Posted by Barry Carter at 02:42 Sunday, 24 August 2008
I turned 29 yesterday and feeling all philosophical n that. My birthday itself was nice enough, I ate and drank too much of course. I saw my beloved Sheffield Wednesday look awesome in the first half, 1-0 up against Preston and woeful in the 2nd half when it finished 1-1.
I'm now officially 12 months away from the big 3 0 and I'm pleased to say it isn't the daunting milestone I once imagined it to be. When I was about 22-26 the prospect of turning 30 was genuinely scary to me, but that was probably something to do with how I lived back then. I was a bit of a Lad in my early twenties and I'd be out every weekend and the week would just be inconvenience between weekends. I'm settled now, have a great girlfriend and enjoy the finer and relaxing things in life. I had a great time of course when I was a dirty stop out, but I wouldn't change things for the world now.
The other big difference was of course that back then, I had a dead end job in a large Insurance company (who claimed to quote people happy). I was straight out of Uni and uttered the words that most of my colleagues once said "this is only temporary". Low and behold it would be 6 years later that I actually left, which I guess is temporary in the wider context of my life. Back then I got promoted a few times and got plenty of extra responsibilities that deluded me into thinking it was going somewhere, when my annual income was actually increasing at a rate of six kit-kats a year.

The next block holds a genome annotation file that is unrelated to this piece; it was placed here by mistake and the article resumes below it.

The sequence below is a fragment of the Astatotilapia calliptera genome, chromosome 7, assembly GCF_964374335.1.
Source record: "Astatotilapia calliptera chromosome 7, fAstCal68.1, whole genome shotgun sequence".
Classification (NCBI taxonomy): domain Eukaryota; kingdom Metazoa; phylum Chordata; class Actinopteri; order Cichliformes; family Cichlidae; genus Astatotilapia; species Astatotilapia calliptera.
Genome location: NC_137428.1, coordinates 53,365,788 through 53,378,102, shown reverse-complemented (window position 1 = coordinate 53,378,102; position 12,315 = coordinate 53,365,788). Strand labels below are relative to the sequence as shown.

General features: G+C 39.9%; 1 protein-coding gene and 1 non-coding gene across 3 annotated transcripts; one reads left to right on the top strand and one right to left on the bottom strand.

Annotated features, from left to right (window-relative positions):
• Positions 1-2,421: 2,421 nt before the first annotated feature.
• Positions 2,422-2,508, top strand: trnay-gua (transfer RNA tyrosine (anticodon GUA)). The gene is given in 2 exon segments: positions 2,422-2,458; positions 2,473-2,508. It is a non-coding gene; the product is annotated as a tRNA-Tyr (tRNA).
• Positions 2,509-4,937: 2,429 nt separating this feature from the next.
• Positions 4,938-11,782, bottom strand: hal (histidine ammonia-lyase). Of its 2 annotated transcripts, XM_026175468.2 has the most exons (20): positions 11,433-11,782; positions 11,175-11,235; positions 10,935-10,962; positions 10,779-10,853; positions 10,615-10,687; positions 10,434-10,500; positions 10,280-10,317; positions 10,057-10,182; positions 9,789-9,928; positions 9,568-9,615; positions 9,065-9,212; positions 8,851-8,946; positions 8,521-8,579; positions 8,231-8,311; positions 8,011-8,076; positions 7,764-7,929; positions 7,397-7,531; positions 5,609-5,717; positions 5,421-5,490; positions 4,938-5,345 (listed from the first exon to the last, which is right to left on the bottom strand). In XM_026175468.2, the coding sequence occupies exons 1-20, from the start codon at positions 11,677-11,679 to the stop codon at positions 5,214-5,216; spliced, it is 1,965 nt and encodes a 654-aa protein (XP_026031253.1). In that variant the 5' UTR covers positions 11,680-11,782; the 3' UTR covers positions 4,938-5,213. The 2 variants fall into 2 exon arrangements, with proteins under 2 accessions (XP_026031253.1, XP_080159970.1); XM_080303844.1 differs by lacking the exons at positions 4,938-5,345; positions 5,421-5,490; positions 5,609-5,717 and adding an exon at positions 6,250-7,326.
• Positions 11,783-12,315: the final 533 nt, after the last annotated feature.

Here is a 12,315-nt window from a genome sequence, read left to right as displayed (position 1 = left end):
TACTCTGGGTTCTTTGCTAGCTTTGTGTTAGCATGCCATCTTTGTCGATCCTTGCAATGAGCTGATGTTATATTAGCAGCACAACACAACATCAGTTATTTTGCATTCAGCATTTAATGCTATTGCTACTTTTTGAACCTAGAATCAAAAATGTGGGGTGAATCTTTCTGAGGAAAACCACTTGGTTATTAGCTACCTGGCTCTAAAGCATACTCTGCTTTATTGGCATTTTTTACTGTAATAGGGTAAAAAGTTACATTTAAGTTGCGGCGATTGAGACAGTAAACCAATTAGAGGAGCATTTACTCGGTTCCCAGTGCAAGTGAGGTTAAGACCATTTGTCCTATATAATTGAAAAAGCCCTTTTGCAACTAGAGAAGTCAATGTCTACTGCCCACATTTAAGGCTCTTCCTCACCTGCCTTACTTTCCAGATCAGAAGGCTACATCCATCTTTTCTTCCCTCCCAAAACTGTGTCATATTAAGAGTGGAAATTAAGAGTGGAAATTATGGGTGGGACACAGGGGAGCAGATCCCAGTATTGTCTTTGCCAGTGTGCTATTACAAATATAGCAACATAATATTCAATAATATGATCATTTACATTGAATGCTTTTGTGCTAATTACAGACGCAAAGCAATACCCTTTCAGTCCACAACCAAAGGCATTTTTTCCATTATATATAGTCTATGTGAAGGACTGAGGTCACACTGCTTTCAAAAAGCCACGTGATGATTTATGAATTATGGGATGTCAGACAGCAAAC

Not to slag the place off though, one of my pet peeves was all the people that would walk around moaning about working there, like they were forced into doing the job rather than their of their own free will. Mood Hoovers a boss of mine called them and I always did my best to be the opposite, I always had a good attitude at work, which is why I progressed and earned more kitkats than some of my workmates, but inside I hated it. The only thing that kept me there was the brilliant and instant social life you get with working in a big company.
But I think I have to be grateful to my old job for a number of reasons. The biggest and most important one being my mate Jonesy, who is still one of my best mates and we meet up every week, teaching me to play poker when we worked together. Every lunch we would discuss hands and bad beats and he created a monster. He is still a good player but soon I became obsessed and surpassed him, I started winning money that was beating what I could make in overtime, so I stopped doing overtime and played poker instead. If and when I win a serious amount of money in a tournament, I want to buy Jonesy a big old gift as a token of my appreciation.
The other big change that saved me was getting what can only be described as a PISS EASY JOB. I was drafted into a new department as a technical consultant, where it was my job to inform this new department how the rest of the business works. I'm sure they thought this would be a daunting task but it quickly became transparent to me that it was easy and the best part was, they had no idea how easy and no benchmark to compare me to, so I made it look like it was the hardest job in the world and I was doing a great job.